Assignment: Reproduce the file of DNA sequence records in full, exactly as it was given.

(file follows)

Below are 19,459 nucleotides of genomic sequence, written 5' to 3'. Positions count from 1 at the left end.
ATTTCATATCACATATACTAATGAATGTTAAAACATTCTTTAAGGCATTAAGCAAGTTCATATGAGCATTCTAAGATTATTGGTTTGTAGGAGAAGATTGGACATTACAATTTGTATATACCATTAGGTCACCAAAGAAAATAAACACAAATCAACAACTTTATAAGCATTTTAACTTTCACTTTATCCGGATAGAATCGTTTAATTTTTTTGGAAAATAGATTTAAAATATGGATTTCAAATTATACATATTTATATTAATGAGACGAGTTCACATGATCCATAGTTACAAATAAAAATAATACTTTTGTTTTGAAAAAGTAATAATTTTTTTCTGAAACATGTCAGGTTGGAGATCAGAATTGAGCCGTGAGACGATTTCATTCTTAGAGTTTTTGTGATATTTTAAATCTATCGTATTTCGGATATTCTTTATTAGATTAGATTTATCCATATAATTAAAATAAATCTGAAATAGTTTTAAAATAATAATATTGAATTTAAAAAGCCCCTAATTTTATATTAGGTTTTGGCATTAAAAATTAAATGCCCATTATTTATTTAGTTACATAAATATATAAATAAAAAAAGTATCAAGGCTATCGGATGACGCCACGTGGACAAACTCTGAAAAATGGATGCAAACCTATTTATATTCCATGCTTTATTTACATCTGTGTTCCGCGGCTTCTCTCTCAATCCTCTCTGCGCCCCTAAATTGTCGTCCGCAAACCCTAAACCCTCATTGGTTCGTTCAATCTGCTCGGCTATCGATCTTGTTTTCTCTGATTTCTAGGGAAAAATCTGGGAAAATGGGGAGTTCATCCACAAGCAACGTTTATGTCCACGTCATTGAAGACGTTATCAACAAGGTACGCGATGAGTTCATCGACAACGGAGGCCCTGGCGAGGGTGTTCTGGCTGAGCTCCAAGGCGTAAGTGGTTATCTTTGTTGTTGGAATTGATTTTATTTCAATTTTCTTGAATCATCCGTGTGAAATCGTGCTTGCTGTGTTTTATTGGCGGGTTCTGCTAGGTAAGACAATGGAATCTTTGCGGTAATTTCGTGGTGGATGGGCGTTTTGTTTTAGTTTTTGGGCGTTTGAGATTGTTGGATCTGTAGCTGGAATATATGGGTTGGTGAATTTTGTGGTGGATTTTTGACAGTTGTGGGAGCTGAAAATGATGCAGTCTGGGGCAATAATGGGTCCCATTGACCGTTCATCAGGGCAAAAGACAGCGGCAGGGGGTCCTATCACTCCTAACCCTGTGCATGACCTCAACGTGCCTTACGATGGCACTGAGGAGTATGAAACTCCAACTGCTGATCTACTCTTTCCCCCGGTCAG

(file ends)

Below are 19,459 nucleotides of genomic sequence, written 5' to 3'. Positions count from 1 at the left end.
ATTTCATATCACATATACTAATGAATGTTAAAACATTCTTTAAGGCATTAAGCAAGTTCATATGAGCATTCTAAGATTATTGGTTTGTAGGAGAAGATTGGACATTACAATTTGTATATACCATTAGGTCACCAAAGAAAATAAACACAAATCAACAACTTTATAAGCATTTTAACTTTCACTTTATCCGGATAGAATCGTTTAATTTTTTTGGAAAATAGATTTAAAATATGGATTTCAAATTATACATATTTATATTAATGAGACGAGTTCACATGATCCATAGTTACAAATAAAAATAATACTTTTGTTTTGAAAAAGTAATAATTTTTTTCTGAAACATGTCAGGTTGGAGATCAGAATTGAGCCGTGAGACGATTTCATTCTTAGAGTTTTTGTGATATTTTAAATCTATCGTATTTCGGATATTCTTTATTAGATTAGATTTATCCATATAATTAAAATAAATCTGAAATAGTTTTAAAATAATAATATTGAATTTAAAAAGCCCCTAATTTTATATTAGGTTTTGGCATTAAAAATTAAATGCCCATTATTTATTTAGTTACATAAATATATAAATAAAAAAAGTATCAAGGCTATCGGATGACGCCACGTGGACAAACTCTGAAAAATGGATGCAAACCTATTTATATTCCATGCTTTATTTACATCTGTGTTCCGCGGCTTCTCTCTCAATCCTCTCTGCGCCCCTAAATTGTCGTCCGCAAACCCTAAACCCTCATTGGTTCGTTCAATCTGCTCGGCTATCGATCTTGTTTTCTCTGATTTCTAGGGAAAAATCTGGGAAAATGGGGAGTTCATCCACAAGCAACGTTTATGTCCACGTCATTGAAGACGTTATCAACAAGGTACGCGATGAGTTCATCGACAACGGAGGCCCTGGCGAGGGTGTTCTGGCTGAGCTCCAAGGCGTAAGTGGTTATCTTTGTTGTTGGAATTGATTTTATTTCAATTTTCTTGAATCATCCGTGTGAAATCGTGCTTGCTGTGTTTTATTGGCGGGTTCTGCTAGGTAAGACAATGGAATCTTTGCGGTAATTTCGTGGTGGATGGGCGTTTTGTTTTAGTTTTTGGGCGTTTGAGATTGTTGGATCTGTAGCTGGAATATATGGGTTGGTGAATTTTGTGGTGGATTTTTGACAGTTGTGGGAGCTGAAAATGATGCAGTCTGGGGCAATAATGGGTCCCATTGACCGTTCATCAGGGCAAAAGACAGCGGCAGGGGGTCCTATCACTCCTAACCCTGTGCATGACCTCAACGTGCCTTACGATGGCACTGAGGAGTATGAAACTCCAACTGCTGATCTACTCTTTCCCCCGGTCAG